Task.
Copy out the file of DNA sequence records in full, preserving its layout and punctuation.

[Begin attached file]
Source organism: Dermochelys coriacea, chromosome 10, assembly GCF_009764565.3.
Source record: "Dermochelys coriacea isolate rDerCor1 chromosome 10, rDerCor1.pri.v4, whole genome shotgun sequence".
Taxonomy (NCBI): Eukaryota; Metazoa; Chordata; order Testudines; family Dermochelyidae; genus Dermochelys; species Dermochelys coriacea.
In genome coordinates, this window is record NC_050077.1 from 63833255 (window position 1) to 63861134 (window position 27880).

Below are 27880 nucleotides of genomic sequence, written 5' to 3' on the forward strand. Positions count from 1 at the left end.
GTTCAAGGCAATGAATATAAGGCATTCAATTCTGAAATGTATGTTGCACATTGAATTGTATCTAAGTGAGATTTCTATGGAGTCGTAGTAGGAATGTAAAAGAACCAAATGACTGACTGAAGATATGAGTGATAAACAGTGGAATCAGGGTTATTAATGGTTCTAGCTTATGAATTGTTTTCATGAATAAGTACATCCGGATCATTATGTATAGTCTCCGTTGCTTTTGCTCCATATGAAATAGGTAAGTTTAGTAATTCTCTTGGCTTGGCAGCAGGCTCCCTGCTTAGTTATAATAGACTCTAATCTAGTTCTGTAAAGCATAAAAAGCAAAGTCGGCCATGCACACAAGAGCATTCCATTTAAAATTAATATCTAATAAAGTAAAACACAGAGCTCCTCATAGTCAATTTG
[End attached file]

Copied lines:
Source organism: Dermochelys coriacea, chromosome 10, assembly GCF_009764565.3.
Source record: "Dermochelys coriacea isolate rDerCor1 chromosome 10, rDerCor1.pri.v4, whole genome shotgun sequence".
Taxonomy (NCBI): Eukaryota; Metazoa; Chordata; order Testudines; family Dermochelyidae; genus Dermochelys; species Dermochelys coriacea.
In genome coordinates, this window is record NC_050077.1 from 63833255 (window position 1) to 63861134 (window position 27880).

Below are 27880 nucleotides of genomic sequence, written 5' to 3' on the forward strand. Positions count from 1 at the left end.
GTTCAAGGCAATGAATATAAGGCATTCAATTCTGAAATGTATGTTGCACATTGAATTGTATCTAAGTGAGATTTCTATGGAGTCGTAGTAGGAATGTAAAAGAACCAAATGACTGACTGAAGATATGAGTGATAAACAGTGGAATCAGGGTTATTAATGGTTCTAGCTTATGAATTGTTTTCATGAATAAGTACATCCGGATCATTATGTATAGTCTCCGTTGCTTTTGCTCCATATGAAATAGGTAAGTTTAGTAATTCTCTTGGCTTGGCAGCAGGCTCCCTGCTTAGTTATAATAGACTCTAATCTAGTTCTGTAAAGCATAAAAAGCAAAGTCGGCCATGCACACAAGAGCATTCCATTTAAAATTAATATCTAATAAAGTAAAACACAGAGCTCCTCATAGTCAATTTG